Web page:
Frankenfish: Monster or Savior?

At around year 2010, GE salmon, more commonly known as Frankenfish, was the hot topic in the world of bioagriculture and health. Although the current situation with GE salmon is unknown, some are several articles that were posted between now and 2010 in regards to GE salmon. From reading several articles of the matter, I have observed that many fear is instilled within the articles.

A small Massachusetts-based biotechnology company, called AquaBounty, is trying to fix the consumers’ demand of aquaculture product. Their AquAdvantage salmon contains “a gene from the chinook salmon, a larger cousin that cruises colder waters in the north."  With those genes, AquAdvantage salmons’ vital growth hormone are activated rather than shut down after a specific point, which enables salmon to grow more quickly. According to AquaBounty, the AquAdvantage salmon grow up to twice as fast as a conventional Atlantic salmon.

The reason why this gene modification is important is because the expansion of aquaculture is very demanding of fish food. Atlantic Salmon are carnivores, so they require to be fed a lot of small fish in order to grow. By taking out a mass of small fish from the ocean to feed the salmons, we’re essentially losing more fish than gaining them. With the AquAdvantage salmons, feeding is reduced to certain amount and expansion of aquaculture becomes more sustainable. The economic benefit and environmental preservation are quite obviously advantageous; however, there are concerns with marketing genetically modified transgenic fish for people to consume.

The main concern is the effects of eating transgenic fish and potential harms upheld within it. As of now, there are no concrete evidence which shows that transgenic fish will cause allergic reactions. However, some research has suggested that “transgenic fish, including that presented by the FDA for the approval of the AquAdvantage salmon, may be susceptible to more diseases than fish currently grown in aquaculture facilities."  Even though this statement is not backed up by publicly announced data, the potential danger of this statement being true is quite disastrous. If the statement were to be true, then additional antibiotics have to be given into salmons . Having to insert additional antibiotics into salmons will increase the odds of consumers ingesting some of the antibiotics. This threat of this is that some antibiotics are toxic and it can potentially cause fatal allergic reactions. Also, additional usage of antibiotics will exacerbate the situation of ‘super’ bacteria.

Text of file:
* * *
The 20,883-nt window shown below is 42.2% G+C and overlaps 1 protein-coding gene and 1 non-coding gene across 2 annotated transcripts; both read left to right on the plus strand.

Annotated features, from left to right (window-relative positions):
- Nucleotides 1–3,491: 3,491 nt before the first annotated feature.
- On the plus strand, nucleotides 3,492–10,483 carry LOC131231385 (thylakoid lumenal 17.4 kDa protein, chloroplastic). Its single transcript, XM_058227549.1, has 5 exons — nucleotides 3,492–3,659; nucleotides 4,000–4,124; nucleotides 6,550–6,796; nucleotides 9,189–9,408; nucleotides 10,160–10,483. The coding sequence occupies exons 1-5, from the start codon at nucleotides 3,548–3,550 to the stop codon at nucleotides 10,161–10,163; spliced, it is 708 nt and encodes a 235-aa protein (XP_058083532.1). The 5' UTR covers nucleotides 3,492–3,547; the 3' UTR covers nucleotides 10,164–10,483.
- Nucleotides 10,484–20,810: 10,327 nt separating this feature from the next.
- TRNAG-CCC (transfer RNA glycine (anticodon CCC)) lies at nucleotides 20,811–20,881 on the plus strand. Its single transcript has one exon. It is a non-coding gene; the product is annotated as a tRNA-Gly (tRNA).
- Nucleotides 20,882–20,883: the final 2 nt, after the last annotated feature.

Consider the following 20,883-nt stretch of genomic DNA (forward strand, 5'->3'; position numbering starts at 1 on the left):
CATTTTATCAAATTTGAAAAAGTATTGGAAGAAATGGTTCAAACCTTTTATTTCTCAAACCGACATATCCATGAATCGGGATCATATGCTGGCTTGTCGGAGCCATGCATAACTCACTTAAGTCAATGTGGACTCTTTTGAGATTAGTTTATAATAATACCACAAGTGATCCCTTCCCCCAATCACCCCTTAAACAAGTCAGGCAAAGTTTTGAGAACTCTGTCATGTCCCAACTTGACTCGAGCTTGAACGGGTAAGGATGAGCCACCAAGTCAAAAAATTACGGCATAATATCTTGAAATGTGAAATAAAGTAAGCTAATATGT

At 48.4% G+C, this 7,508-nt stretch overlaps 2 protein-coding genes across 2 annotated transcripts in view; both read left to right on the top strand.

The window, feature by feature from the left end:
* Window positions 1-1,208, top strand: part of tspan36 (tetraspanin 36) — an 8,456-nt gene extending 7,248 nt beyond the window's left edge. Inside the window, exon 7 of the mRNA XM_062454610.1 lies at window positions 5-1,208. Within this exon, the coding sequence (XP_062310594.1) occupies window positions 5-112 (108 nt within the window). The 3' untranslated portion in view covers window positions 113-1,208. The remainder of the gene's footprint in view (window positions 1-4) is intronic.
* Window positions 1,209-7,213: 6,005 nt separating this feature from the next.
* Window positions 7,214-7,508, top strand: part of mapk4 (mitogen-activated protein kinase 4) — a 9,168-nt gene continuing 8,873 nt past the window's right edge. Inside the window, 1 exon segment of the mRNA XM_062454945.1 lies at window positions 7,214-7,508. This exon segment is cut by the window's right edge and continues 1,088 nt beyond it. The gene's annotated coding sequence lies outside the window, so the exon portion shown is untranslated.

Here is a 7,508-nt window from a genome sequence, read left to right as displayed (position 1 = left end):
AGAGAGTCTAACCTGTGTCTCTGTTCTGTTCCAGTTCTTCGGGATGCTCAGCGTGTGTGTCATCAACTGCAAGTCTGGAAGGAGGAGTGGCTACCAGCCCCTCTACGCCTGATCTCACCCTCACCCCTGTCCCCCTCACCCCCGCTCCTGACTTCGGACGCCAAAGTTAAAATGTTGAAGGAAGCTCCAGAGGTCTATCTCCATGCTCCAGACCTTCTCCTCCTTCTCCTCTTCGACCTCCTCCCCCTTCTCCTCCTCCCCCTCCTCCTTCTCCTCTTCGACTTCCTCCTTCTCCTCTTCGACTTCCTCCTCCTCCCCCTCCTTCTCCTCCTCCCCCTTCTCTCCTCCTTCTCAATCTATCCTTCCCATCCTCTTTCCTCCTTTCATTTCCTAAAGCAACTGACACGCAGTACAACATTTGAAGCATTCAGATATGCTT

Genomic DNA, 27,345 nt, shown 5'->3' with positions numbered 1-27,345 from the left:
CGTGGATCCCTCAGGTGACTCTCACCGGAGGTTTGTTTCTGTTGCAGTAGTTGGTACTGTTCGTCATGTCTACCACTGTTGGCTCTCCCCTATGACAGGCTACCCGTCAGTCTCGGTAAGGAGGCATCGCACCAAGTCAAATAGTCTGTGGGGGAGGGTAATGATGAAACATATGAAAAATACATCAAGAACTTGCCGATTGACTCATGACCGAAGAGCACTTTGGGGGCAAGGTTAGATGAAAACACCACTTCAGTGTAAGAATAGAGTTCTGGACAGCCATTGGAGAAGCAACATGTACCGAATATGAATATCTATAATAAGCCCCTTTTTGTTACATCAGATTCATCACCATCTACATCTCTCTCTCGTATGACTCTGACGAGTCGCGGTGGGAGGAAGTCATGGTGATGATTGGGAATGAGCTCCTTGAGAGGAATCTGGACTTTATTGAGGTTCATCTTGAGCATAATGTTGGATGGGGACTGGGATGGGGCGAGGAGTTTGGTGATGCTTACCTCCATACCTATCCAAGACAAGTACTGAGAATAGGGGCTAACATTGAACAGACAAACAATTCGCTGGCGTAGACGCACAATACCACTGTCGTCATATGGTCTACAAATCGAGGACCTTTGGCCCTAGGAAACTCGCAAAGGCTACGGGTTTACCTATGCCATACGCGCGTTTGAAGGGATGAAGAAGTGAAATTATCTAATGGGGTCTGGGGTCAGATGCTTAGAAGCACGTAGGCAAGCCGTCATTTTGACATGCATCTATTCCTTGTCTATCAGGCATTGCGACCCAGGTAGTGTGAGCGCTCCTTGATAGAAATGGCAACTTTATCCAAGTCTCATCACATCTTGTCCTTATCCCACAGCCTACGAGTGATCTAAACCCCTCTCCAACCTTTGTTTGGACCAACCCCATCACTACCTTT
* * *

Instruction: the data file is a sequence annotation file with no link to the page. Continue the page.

Knowing public’s need of having AquaBounty and other biotechnology company to put their efforts into testing their products for safety and stability from consumption, only time will tell of what may happen with transgenic fish. Hypothetically, if transgenic fish was to be approved to be marketed and sold, then the environment and wild salmon could be in danger. According to the post on ge-fish.org, “eat year millions of farmed salmon escape from open-water net pens.” Even though transgenic fish could be safe, it would be dangerous to have genetically modified organism in the wild causing havoc and other unpredictable consequences. For one thing, having GE salmon, which can grow quickly, in the wild will demolish the natural competition of wild salmon because GE salmon will be fully grown by the time wild salmons reach half way.  

Toe-may-toes, Toe-mah-toes.

Some time ago. the LA Times ran an interesting piece about Why supermarket tomatoes tend to taste bland. According to the article, the new scientific research tells us that the hybridization carried out by tomato breeders over the last several decades has inadvertently introduced a mutation that interferes with sugar production within tomatoes. The interference with sugar production within tomatoes made standard grocery-store tomatoes less tasty or sweet.

It’s important to note that this was the result of good old-fashioned hybridization, which is the kind of cross-breeding of relative plants that humans have been doing for thousands of years. The same hybridization technique has given us, the consumers, nearly all of the fruits and vegetables that human species has lived on for generations.

Interestingly, the LA Times article mentions that the technologies of laboratory genetic engineering could be used to reverse, in a precise way, this unforeseeable error. In fact, scientists have done so in the lab, but such reverse-engineered tomatoes are unlikely to make it to grocery store shelves because they are the products of biotechnology and they must go through extensive examination. Even though it is clear to most people that the benefits of biotechnology is quite promising, the lack of solid regulations and thorough research in the matter seem to put off many consumers from trusting biotechnology.